1.1 Getting started

Prerequisites

Installation

This tutorial requires signac, so make sure to install the package before starting. The easiest way to do so is using conda:

$ conda config --add channels conda-forge

$ conda install signac

or pip:

pip install signac --user

Please refer to the documentation for detailed instructions on how to install signac.

After successful installation, the following cell should execute without error:

[1]:
import signac

We start by removing all data which might be left-over from previous executions of this tutorial.

[2]:
%rm -rf projects/tutorial/workspace

A minimal example

For this tutorial we want to compute the volume of an ideal gas as a function of its pressure and thermal energy using the ideal gas equation

\(p V = N kT\), where

\(N\) refers to the system size, \(p\) to the pressure, \(kT\) to the thermal energy and \(V\) is the volume of the system.

[3]:
def V_idg(N, kT, p):
    return N * kT / p

We can execute the complete study in just a few lines of code. First, we initialize the project directory and get a project handle:

[4]:
import signac

project = signac.init_project(name="TutorialProject", root="projects/tutorial")

We iterate over the variable of interest p and construct a complete state point sp which contains all the meta data associated with our data. In this simple example the meta data is very compact, but in principle the state point may be highly complex.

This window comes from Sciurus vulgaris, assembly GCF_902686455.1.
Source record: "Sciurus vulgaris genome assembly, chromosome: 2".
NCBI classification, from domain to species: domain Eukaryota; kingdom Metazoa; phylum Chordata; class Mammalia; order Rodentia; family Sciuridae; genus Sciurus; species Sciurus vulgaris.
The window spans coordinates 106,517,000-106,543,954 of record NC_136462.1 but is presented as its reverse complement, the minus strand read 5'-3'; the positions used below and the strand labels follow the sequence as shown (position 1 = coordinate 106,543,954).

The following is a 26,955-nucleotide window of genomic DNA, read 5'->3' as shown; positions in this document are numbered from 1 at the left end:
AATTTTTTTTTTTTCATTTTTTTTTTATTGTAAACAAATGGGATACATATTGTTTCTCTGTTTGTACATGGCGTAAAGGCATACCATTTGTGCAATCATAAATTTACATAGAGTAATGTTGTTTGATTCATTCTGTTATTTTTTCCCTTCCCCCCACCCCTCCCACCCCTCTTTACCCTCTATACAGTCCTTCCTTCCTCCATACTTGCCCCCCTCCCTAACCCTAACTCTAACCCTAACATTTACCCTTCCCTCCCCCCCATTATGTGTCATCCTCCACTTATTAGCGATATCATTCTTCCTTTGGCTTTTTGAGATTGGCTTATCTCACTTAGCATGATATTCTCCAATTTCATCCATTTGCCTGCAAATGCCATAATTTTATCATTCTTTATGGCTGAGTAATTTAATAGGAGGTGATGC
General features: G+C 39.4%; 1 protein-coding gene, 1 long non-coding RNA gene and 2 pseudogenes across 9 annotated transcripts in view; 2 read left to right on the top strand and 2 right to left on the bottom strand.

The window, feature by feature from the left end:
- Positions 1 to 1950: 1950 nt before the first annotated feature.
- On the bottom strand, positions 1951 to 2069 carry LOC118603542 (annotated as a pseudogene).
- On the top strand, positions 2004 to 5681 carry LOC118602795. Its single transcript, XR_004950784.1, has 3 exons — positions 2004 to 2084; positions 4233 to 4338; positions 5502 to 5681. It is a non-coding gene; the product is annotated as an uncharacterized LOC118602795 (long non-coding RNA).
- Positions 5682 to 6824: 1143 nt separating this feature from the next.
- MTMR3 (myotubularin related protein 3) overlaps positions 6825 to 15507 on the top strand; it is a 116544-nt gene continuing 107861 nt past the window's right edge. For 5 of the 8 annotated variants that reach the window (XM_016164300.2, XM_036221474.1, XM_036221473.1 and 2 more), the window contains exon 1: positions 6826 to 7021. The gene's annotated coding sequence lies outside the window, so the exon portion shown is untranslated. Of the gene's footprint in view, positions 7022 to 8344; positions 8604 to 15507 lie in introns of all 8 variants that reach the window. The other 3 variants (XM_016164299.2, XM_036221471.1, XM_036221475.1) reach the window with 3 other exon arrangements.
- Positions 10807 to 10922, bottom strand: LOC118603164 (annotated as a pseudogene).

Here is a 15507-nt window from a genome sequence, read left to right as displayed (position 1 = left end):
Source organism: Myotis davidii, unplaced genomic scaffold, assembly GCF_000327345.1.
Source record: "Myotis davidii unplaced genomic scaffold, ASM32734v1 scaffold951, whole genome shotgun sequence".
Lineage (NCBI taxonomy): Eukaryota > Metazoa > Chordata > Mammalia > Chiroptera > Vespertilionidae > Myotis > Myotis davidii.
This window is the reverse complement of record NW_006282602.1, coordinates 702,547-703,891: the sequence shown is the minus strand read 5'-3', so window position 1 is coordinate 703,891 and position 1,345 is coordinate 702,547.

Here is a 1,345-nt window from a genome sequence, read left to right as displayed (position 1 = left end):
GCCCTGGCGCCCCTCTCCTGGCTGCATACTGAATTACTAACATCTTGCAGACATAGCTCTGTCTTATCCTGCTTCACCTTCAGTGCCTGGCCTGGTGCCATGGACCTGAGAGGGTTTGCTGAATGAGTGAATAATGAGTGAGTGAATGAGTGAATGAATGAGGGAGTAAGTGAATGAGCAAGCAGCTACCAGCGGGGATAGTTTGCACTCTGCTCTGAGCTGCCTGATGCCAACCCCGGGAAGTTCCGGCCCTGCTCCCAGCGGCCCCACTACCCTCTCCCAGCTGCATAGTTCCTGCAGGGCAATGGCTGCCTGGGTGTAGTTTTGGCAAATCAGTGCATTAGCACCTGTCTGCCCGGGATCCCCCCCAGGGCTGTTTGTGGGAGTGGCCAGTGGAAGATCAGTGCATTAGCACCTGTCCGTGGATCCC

Next, we obtain a job handle and store the result of the calculation within the job document. The job document is a persistent dictionary for storage of simple key-value pairs. Here, we exploit that the state point dictionary sp can easily be passed into the V_idg() function using the keyword expansion syntax (**sp).

[5]:
for p in 0.1, 1.0, 10.0:
    sp = {"p": p, "kT": 1.0, "N": 1000}
    job = project.open_job(sp)
    job.document["V"] = V_idg(**sp)

We can then examine our results by iterating over the data space:

[6]:
for job in project:
    print(job.sp.p, job.document["V"])
0.1 10000.0
10.0 100.0
1.0 1000.0

That’s it.

Ok, there’s more… Let’s have a closer look at the individual components.

The Basics

The signac data management framework assists the user in managing the data space of individual projects. All data related to one or multiple projects is stored in a workspace, which by default is a directory called workspace within the project’s root directory.

[7]:
print(project.root_directory())
print(project.workspace())
notebooks/projects/tutorial
notebooks/projects/tutorial/workspace

The core idea is to tightly couple state points, unique sets of parameters, with their associated data. In general, the parameter space needs to contain all parameters that will affect our data.

For the ideal gas that is a 3-dimensional space spanned by the thermal energy kT, the pressure p and the system size N. These are the input parameters for our calculations, while the calculated volume V is the output data. In terms of signac this relationship is represented by an instance of Job.

We use the open_job() method to get a job handle for a specific set of input parameters.

[8]:
job = project.open_job({"p": 1.0, "kT": 1.0, "N": 1000})

The job handle tightly couples our input parameters (p, kT, N) with the storage location of the output data. You can inspect both the input parameters and the storage location explicitly: